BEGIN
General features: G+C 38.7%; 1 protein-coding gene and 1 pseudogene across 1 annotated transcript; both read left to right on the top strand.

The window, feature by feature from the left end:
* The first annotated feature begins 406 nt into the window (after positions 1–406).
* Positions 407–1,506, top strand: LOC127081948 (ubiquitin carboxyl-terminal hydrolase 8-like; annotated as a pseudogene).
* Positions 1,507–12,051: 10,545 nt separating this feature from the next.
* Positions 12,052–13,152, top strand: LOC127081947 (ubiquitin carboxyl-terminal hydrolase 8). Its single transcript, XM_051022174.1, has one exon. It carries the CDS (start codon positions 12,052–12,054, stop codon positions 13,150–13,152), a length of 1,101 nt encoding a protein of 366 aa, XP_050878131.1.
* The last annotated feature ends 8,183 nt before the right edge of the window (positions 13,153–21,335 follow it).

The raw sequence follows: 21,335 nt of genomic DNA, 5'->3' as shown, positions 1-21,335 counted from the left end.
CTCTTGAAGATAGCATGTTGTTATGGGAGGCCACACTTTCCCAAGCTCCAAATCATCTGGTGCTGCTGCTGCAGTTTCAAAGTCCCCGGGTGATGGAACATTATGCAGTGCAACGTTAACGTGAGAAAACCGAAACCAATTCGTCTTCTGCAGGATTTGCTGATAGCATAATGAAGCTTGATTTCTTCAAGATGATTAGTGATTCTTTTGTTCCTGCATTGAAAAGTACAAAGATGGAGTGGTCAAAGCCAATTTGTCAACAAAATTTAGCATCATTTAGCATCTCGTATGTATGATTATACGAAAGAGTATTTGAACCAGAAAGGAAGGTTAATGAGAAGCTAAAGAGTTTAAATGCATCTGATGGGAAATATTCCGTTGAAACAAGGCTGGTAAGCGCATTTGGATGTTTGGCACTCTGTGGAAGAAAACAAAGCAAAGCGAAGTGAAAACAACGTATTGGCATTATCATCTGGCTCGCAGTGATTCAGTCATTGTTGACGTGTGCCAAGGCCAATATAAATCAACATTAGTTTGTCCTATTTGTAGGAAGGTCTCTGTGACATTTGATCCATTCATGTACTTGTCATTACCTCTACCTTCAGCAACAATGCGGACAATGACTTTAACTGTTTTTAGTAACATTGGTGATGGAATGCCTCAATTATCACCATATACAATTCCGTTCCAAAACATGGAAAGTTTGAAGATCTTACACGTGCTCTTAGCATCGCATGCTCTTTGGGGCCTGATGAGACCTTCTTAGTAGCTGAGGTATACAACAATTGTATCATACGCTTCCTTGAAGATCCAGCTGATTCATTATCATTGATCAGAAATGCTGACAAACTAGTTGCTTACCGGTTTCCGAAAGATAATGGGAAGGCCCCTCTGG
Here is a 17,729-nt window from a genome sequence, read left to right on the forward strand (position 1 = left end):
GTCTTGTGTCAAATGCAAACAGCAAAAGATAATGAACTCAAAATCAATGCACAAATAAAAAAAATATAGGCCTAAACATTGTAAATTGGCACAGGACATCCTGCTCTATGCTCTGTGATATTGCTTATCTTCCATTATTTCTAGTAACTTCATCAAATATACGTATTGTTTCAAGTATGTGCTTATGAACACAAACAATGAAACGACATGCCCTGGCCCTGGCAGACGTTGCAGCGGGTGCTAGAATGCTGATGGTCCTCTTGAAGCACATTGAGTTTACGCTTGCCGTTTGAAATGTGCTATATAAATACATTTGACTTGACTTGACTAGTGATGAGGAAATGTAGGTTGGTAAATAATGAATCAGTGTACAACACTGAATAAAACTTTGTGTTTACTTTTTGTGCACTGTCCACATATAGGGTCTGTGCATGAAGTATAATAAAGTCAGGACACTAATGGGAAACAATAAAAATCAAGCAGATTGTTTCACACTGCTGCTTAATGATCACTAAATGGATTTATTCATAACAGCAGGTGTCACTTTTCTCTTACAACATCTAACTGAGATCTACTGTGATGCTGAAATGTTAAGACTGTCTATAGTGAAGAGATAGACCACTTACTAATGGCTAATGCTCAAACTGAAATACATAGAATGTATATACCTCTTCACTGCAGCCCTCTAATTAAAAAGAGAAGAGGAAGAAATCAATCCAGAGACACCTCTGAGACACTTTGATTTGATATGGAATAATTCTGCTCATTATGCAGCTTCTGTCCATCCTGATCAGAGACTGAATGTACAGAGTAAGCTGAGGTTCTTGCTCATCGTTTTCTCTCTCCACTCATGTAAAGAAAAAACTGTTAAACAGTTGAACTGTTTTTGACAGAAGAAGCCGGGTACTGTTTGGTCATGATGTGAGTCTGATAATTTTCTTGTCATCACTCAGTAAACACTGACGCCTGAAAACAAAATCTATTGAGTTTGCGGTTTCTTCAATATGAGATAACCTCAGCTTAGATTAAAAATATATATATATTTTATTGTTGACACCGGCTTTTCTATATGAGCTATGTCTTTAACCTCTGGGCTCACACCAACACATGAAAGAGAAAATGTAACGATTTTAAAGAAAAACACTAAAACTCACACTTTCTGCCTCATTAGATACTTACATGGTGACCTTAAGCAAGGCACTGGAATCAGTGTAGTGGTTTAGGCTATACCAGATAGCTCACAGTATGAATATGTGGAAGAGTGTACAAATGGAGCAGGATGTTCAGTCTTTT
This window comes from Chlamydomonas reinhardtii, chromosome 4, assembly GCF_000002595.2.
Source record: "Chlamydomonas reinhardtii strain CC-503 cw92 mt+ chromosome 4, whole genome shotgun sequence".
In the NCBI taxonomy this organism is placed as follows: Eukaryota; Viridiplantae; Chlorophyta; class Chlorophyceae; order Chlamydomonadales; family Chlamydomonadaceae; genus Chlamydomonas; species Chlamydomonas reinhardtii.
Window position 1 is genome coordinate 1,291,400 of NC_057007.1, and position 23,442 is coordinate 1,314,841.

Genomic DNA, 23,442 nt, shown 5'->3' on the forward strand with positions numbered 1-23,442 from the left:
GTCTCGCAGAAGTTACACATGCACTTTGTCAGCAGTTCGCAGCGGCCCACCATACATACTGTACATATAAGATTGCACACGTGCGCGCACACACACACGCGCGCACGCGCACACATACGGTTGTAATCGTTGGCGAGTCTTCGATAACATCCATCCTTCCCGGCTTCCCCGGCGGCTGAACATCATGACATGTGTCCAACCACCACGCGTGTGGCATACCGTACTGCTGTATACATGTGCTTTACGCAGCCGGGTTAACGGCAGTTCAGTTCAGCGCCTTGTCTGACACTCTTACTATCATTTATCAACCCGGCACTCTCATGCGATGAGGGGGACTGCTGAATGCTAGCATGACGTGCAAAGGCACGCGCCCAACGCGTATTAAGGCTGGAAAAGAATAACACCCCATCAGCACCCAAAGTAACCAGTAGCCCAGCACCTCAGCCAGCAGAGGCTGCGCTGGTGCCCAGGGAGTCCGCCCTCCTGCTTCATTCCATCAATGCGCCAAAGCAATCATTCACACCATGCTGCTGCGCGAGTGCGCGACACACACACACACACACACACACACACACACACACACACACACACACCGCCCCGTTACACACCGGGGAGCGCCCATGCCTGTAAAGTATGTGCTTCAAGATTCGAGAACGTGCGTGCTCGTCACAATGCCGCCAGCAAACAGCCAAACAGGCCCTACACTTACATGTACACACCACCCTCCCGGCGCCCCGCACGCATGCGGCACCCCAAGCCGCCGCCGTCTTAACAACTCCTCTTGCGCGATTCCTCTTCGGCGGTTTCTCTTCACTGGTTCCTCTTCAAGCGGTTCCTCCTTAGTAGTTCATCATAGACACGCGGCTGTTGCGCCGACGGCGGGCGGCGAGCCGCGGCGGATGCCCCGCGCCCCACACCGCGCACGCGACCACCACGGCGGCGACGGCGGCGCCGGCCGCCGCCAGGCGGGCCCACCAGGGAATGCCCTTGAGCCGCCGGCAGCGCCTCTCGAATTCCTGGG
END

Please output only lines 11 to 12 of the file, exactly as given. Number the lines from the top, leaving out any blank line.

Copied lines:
GTCTTGTGTCAAATGCAAACAGCAAAAGATAATGAACTCAAAATCAATGCACAAATAAAAAAAATATAGGCCTAAACATTGTAAATTGGCACAGGACATCCTGCTCTATGCTCTGTGATATTGCTTATCTTCCATTATTTCTAGTAACTTCATCAAATATACGTATTGTTTCAAGTATGTGCTTATGAACACAAACAATGAAACGACATGCCCTGGCCCTGGCAGACGTTGCAGCGGGTGCTAGAATGCTGATGGTCCTCTTGAAGCACATTGAGTTTACGCTTGCCGTTTGAAATGTGCTATATAAATACATTTGACTTGACTTGACTAGTGATGAGGAAATGTAGGTTGGTAAATAATGAATCAGTGTACAACACTGAATAAAACTTTGTGTTTACTTTTTGTGCACTGTCCACATATAGGGTCTGTGCATGAAGTATAATAAAGTCAGGACACTAATGGGAAACAATAAAAATCAAGCAGATTGTTTCACACTGCTGCTTAATGATCACTAAATGGATTTATTCATAACAGCAGGTGTCACTTTTCTCTTACAACATCTAACTGAGATCTACTGTGATGCTGAAATGTTAAGACTGTCTATAGTGAAGAGATAGACCACTTACTAATGGCTAATGCTCAAACTGAAATACATAGAATGTATATACCTCTTCACTGCAGCCCTCTAATTAAAAAGAGAAGAGGAAGAAATCAATCCAGAGACACCTCTGAGACACTTTGATTTGATATGGAATAATTCTGCTCATTATGCAGCTTCTGTCCATCCTGATCAGAGACTGAATGTACAGAGTAAGCTGAGGTTCTTGCTCATCGTTTTCTCTCTCCACTCATGTAAAGAAAAAACTGTTAAACAGTTGAACTGTTTTTGACAGAAGAAGCCGGGTACTGTTTGGTCATGATGTGAGTCTGATAATTTTCTTGTCATCACTCAGTAAACACTGACGCCTGAAAACAAAATCTATTGAGTTTGCGGTTTCTTCAATATGAGATAACCTCAGCTTAGATTAAAAATATATATATATTTTATTGTTGACACCGGCTTTTCTATATGAGCTATGTCTTTAACCTCTGGGCTCACACCAACACATGAAAGAGAAAATGTAACGATTTTAAAGAAAAACACTAAAACTCACACTTTCTGCCTCATTAGATACTTACATGGTGACCTTAAGCAAGGCACTGGAATCAGTGTAGTGGTTTAGGCTATACCAGATAGCTCACAGTATGAATATGTGGAAGAGTGTACAAATGGAGCAGGATGTTCAGTCTTTT
This window comes from Chlamydomonas reinhardtii, chromosome 4, assembly GCF_000002595.2.